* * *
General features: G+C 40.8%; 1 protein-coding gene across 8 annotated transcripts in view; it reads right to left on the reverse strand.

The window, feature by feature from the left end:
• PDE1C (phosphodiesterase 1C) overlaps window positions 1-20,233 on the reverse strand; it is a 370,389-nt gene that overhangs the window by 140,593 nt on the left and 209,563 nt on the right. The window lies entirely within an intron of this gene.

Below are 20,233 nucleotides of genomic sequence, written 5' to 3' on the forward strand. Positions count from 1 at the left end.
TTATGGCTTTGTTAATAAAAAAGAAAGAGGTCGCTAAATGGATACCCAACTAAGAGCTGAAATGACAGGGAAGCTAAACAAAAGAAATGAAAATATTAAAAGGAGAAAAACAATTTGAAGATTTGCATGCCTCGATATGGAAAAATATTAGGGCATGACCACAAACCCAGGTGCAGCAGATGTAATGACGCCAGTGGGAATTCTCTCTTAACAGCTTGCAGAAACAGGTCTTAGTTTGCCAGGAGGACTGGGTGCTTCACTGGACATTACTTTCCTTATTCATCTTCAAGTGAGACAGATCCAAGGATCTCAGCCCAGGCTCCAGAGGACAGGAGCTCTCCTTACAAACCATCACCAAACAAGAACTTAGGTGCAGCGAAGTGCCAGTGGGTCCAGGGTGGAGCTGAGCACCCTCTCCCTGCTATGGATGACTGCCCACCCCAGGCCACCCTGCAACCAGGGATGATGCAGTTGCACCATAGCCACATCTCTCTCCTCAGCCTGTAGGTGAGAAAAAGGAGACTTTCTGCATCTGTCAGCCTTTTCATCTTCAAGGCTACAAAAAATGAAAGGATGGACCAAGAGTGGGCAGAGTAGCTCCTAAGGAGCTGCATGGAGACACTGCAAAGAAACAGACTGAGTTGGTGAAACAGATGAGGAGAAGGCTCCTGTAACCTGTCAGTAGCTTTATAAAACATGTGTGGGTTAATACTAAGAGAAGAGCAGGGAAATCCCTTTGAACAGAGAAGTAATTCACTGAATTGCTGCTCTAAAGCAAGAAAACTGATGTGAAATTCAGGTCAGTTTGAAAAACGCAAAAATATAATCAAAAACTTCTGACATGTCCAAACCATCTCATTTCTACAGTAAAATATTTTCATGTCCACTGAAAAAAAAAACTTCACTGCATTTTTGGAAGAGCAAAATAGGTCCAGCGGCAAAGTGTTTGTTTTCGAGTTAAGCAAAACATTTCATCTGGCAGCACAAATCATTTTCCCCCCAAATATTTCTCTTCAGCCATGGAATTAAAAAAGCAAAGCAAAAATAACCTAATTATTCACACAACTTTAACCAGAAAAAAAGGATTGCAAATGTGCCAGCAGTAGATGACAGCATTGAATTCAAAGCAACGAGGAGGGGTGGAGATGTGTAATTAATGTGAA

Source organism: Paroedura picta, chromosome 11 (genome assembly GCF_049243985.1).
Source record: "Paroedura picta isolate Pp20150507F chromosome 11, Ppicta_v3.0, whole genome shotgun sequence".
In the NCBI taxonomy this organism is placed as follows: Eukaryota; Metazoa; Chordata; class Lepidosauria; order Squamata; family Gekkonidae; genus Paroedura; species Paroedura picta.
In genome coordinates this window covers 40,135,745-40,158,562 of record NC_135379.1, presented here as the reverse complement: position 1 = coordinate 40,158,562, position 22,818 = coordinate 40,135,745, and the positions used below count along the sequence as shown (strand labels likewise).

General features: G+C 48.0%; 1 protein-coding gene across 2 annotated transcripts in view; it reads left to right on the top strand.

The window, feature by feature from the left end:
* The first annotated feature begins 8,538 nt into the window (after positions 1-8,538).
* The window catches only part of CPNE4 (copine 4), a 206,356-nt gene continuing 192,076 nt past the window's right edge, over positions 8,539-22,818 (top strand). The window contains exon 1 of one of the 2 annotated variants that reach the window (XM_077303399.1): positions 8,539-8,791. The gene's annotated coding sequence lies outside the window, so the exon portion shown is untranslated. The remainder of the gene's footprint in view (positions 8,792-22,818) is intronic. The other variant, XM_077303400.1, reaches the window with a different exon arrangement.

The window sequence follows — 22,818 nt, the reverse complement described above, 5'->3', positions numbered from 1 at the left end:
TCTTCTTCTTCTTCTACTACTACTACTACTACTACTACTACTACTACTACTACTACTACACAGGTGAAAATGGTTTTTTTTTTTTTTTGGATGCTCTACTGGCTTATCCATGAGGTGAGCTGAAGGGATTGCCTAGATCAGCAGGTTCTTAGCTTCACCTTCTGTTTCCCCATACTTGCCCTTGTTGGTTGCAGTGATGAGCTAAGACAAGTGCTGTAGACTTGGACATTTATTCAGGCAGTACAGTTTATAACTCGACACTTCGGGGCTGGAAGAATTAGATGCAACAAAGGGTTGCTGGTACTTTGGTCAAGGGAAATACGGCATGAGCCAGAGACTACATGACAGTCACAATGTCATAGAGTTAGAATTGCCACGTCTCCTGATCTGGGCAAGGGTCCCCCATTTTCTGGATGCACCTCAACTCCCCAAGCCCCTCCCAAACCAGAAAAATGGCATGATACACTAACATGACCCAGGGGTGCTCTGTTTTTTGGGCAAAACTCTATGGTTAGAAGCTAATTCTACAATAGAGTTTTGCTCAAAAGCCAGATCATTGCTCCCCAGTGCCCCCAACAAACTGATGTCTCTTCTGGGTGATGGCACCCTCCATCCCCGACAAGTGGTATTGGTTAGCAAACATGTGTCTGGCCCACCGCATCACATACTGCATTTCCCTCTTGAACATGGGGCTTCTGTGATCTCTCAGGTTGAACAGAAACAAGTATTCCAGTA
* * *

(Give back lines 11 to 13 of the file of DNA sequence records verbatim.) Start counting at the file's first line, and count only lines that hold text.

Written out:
The window, feature by feature from the left end:
* The first annotated feature begins 8,538 nt into the window (after positions 1-8,538).
* The window catches only part of CPNE4 (copine 4), a 206,356-nt gene continuing 192,076 nt past the window's right edge, over positions 8,539-22,818 (top strand). The window contains exon 1 of one of the 2 annotated variants that reach the window (XM_077303399.1): positions 8,539-8,791. The gene's annotated coding sequence lies outside the window, so the exon portion shown is untranslated. The remainder of the gene's footprint in view (positions 8,792-22,818) is intronic. The other variant, XM_077303400.1, reaches the window with a different exon arrangement.